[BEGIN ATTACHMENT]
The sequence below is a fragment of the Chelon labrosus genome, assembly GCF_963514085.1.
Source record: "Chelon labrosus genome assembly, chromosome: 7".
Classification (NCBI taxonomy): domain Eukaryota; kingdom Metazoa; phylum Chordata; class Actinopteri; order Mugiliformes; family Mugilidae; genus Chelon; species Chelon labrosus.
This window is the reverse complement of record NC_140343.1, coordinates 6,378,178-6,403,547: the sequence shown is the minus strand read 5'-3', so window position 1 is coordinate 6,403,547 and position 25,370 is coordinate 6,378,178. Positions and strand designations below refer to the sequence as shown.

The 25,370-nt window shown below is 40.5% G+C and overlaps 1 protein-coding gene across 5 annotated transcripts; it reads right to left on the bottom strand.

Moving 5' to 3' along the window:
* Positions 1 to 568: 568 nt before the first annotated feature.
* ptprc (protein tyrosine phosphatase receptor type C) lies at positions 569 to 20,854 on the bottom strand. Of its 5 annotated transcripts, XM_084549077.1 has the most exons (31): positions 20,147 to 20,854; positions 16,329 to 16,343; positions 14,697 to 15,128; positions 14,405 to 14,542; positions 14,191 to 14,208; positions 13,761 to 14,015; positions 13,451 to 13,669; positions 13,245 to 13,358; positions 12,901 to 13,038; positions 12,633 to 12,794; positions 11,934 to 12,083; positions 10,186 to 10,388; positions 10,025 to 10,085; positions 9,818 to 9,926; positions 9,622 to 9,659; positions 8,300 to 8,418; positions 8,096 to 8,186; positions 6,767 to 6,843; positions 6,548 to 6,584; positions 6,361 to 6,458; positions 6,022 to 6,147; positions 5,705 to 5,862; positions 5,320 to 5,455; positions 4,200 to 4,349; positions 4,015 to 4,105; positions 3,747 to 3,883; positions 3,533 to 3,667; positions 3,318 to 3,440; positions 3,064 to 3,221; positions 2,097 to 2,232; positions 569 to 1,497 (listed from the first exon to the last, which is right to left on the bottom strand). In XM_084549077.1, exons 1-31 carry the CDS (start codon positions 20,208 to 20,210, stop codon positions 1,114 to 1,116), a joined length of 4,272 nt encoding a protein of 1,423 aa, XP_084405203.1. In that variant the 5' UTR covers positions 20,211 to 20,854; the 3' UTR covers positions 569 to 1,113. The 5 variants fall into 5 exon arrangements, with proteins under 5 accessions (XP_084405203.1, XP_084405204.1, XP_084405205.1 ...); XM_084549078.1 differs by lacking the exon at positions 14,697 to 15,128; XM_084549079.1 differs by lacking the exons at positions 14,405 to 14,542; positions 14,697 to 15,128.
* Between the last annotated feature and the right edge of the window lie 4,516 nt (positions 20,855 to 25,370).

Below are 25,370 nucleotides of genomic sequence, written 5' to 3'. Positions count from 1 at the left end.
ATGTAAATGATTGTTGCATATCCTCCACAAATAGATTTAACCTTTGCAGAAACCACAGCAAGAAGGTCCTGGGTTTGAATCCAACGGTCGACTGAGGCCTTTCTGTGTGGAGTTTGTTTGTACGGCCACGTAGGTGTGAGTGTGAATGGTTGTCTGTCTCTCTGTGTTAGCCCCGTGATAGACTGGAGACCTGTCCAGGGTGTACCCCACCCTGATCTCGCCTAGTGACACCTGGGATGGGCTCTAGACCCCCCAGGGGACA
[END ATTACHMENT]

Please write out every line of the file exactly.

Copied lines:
The sequence below is a fragment of the Chelon labrosus genome, assembly GCF_963514085.1.
Source record: "Chelon labrosus genome assembly, chromosome: 7".
Classification (NCBI taxonomy): domain Eukaryota; kingdom Metazoa; phylum Chordata; class Actinopteri; order Mugiliformes; family Mugilidae; genus Chelon; species Chelon labrosus.
This window is the reverse complement of record NC_140343.1, coordinates 6,378,178-6,403,547: the sequence shown is the minus strand read 5'-3', so window position 1 is coordinate 6,403,547 and position 25,370 is coordinate 6,378,178. Positions and strand designations below refer to the sequence as shown.

The 25,370-nt window shown below is 40.5% G+C and overlaps 1 protein-coding gene across 5 annotated transcripts; it reads right to left on the bottom strand.

Moving 5' to 3' along the window:
* Positions 1 to 568: 568 nt before the first annotated feature.
* ptprc (protein tyrosine phosphatase receptor type C) lies at positions 569 to 20,854 on the bottom strand. Of its 5 annotated transcripts, XM_084549077.1 has the most exons (31): positions 20,147 to 20,854; positions 16,329 to 16,343; positions 14,697 to 15,128; positions 14,405 to 14,542; positions 14,191 to 14,208; positions 13,761 to 14,015; positions 13,451 to 13,669; positions 13,245 to 13,358; positions 12,901 to 13,038; positions 12,633 to 12,794; positions 11,934 to 12,083; positions 10,186 to 10,388; positions 10,025 to 10,085; positions 9,818 to 9,926; positions 9,622 to 9,659; positions 8,300 to 8,418; positions 8,096 to 8,186; positions 6,767 to 6,843; positions 6,548 to 6,584; positions 6,361 to 6,458; positions 6,022 to 6,147; positions 5,705 to 5,862; positions 5,320 to 5,455; positions 4,200 to 4,349; positions 4,015 to 4,105; positions 3,747 to 3,883; positions 3,533 to 3,667; positions 3,318 to 3,440; positions 3,064 to 3,221; positions 2,097 to 2,232; positions 569 to 1,497 (listed from the first exon to the last, which is right to left on the bottom strand). In XM_084549077.1, exons 1-31 carry the CDS (start codon positions 20,208 to 20,210, stop codon positions 1,114 to 1,116), a joined length of 4,272 nt encoding a protein of 1,423 aa, XP_084405203.1. In that variant the 5' UTR covers positions 20,211 to 20,854; the 3' UTR covers positions 569 to 1,113. The 5 variants fall into 5 exon arrangements, with proteins under 5 accessions (XP_084405203.1, XP_084405204.1, XP_084405205.1 ...); XM_084549078.1 differs by lacking the exon at positions 14,697 to 15,128; XM_084549079.1 differs by lacking the exons at positions 14,405 to 14,542; positions 14,697 to 15,128.
* Between the last annotated feature and the right edge of the window lie 4,516 nt (positions 20,855 to 25,370).

Below are 25,370 nucleotides of genomic sequence, written 5' to 3'. Positions count from 1 at the left end.
ATGTAAATGATTGTTGCATATCCTCCACAAATAGATTTAACCTTTGCAGAAACCACAGCAAGAAGGTCCTGGGTTTGAATCCAACGGTCGACTGAGGCCTTTCTGTGTGGAGTTTGTTTGTACGGCCACGTAGGTGTGAGTGTGAATGGTTGTCTGTCTCTCTGTGTTAGCCCCGTGATAGACTGGAGACCTGTCCAGGGTGTACCCCACCCTGATCTCGCCTAGTGACACCTGGGATGGGCTCTAGACCCCCCAGGGGACA